Also, any type of racing over 26 kilometres does significant damage to the musculoskeletal system and should be kept to a minimum (unless you're an ultra-runner, but then your training, genetics, and racing speed will be adapted differently). Science has brought to light the very sad fact that the average runner, especially at the elite level, only has 3-4 great marathons in them (of course for an elite athlete this just means the difference between sub 2:10 or not, but for such an amazingly talented runner, it's a difference that counts).

Another disturbing fact, that prospective marathoners should be aware of, is that the more fast marathons you run over a short period of times, the shorter your "running career" will be. By running career I refer to the period of time where you should expect to see constant improvement. Most people's bodies seem adapted to 15-20 years of this type of training before decline becomes inevitable. Running multiple hard marathons, however, significantly hastens "the end of the road", as Ron Hill and Rafael Salazar are painful examples of. The latter had only 3 seasons at the absolute top, and perhaps less than 10 where he could truly express his shining talent.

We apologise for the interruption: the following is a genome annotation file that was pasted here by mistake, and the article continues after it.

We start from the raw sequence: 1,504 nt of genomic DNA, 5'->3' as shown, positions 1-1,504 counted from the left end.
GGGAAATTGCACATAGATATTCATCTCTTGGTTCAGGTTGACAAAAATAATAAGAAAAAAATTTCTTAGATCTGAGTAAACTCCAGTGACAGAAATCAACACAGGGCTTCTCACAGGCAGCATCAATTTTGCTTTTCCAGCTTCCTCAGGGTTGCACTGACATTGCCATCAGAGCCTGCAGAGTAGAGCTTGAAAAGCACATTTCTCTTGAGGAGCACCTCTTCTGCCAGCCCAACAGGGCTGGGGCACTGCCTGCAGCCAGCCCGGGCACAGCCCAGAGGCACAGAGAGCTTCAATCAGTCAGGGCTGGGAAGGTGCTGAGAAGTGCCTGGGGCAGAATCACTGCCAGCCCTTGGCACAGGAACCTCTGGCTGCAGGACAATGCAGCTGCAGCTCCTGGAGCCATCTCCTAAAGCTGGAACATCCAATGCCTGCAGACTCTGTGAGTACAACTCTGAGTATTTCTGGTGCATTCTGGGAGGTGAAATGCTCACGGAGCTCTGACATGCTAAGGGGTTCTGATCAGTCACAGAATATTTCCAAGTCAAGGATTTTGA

It's greed that fuels of, of course, to cram in too much training too soon, too up your training before a race when you should be resting, or to run too much inside a brief span of time. I challenge all of us to fight that greed, and take a long-term perspective on our running. But it's the choice of Achilleus, and can we really lament or berate those who follow his legendary footsteps?